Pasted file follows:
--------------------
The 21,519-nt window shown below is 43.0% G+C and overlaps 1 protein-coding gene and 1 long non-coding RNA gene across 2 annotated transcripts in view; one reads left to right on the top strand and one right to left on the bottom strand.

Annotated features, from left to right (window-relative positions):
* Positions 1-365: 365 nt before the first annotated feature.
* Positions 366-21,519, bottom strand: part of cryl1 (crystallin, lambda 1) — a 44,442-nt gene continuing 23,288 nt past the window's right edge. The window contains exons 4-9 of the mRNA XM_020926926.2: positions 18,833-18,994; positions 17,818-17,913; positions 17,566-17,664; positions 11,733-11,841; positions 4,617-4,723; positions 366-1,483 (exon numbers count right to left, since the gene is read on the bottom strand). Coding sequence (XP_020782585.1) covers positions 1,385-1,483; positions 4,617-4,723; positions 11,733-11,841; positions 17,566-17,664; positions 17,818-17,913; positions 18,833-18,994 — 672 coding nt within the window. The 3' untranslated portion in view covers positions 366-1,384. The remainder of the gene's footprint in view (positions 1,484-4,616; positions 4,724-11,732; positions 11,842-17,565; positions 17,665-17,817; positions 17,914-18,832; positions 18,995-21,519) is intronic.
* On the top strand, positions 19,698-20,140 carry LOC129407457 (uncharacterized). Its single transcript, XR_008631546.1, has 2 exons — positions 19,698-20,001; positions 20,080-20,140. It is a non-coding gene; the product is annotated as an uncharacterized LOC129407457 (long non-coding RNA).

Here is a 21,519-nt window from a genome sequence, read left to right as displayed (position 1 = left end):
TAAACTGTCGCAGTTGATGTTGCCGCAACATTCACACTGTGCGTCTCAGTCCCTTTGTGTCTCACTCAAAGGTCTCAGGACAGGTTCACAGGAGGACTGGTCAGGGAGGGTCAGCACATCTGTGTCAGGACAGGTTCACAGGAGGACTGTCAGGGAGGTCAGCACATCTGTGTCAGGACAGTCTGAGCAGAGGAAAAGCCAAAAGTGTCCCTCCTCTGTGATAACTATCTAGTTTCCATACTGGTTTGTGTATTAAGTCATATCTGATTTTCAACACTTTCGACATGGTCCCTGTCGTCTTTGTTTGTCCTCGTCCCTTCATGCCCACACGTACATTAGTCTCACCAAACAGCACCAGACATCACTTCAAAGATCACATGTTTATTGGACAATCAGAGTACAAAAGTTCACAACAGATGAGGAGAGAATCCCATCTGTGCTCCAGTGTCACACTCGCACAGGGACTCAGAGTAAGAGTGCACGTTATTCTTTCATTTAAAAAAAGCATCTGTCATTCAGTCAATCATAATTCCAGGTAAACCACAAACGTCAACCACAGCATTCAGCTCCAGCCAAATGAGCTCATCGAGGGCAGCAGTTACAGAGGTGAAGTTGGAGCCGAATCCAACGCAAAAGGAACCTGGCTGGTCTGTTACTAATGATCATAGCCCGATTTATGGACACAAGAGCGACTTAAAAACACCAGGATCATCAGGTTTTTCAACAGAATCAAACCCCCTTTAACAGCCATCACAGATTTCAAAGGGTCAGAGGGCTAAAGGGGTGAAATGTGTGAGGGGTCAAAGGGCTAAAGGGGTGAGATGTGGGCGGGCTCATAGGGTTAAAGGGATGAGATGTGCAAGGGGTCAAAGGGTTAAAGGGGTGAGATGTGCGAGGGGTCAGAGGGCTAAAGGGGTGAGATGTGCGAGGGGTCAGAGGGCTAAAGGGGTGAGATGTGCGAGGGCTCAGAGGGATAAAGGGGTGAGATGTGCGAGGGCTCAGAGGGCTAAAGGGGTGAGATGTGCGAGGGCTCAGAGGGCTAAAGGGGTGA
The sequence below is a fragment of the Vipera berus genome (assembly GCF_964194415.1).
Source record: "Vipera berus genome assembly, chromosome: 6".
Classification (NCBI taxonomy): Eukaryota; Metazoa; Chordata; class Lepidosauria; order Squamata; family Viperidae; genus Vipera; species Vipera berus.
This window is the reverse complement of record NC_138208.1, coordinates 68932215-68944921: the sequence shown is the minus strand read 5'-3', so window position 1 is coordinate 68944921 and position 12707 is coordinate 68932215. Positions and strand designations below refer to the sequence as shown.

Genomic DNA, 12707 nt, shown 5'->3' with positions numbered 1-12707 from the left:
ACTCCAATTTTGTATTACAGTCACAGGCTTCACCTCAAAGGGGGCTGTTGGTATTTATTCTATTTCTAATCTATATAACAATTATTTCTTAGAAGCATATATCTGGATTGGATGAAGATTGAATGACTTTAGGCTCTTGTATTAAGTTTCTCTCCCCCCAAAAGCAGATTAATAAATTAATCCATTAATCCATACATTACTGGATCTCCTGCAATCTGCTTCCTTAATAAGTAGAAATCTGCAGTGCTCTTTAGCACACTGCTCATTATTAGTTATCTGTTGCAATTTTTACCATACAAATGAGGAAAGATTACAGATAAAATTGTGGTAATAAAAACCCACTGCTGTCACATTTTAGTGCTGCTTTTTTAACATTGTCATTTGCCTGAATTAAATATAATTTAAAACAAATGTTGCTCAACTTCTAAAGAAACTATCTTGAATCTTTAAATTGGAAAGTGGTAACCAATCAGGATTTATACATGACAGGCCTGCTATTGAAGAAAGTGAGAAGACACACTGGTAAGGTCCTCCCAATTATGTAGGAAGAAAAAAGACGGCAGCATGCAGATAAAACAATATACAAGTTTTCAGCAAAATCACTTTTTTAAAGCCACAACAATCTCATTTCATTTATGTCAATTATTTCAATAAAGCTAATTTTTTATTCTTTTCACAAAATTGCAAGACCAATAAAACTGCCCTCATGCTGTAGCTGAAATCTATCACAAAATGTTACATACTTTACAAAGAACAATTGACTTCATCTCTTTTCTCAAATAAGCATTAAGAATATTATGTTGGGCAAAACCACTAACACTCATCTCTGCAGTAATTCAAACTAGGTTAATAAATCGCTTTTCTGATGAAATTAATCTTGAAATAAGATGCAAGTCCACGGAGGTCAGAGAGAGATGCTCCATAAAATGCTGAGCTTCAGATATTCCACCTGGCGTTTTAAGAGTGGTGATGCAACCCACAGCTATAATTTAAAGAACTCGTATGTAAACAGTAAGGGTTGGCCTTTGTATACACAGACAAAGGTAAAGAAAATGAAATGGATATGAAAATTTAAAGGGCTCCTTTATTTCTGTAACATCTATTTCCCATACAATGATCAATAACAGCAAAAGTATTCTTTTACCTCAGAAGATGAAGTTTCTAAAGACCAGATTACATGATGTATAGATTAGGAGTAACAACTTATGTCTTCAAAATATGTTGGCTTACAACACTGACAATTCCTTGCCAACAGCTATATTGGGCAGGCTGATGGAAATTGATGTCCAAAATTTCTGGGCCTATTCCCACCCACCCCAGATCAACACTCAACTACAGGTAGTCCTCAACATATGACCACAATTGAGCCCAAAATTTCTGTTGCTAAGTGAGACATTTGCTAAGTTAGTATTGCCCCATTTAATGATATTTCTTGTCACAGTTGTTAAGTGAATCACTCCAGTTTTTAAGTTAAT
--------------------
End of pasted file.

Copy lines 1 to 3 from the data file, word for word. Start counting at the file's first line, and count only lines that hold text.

The 21,519-nt window shown below is 43.0% G+C and overlaps 1 protein-coding gene and 1 long non-coding RNA gene across 2 annotated transcripts in view; one reads left to right on the top strand and one right to left on the bottom strand.

Annotated features, from left to right (window-relative positions):
* Positions 1-365: 365 nt before the first annotated feature.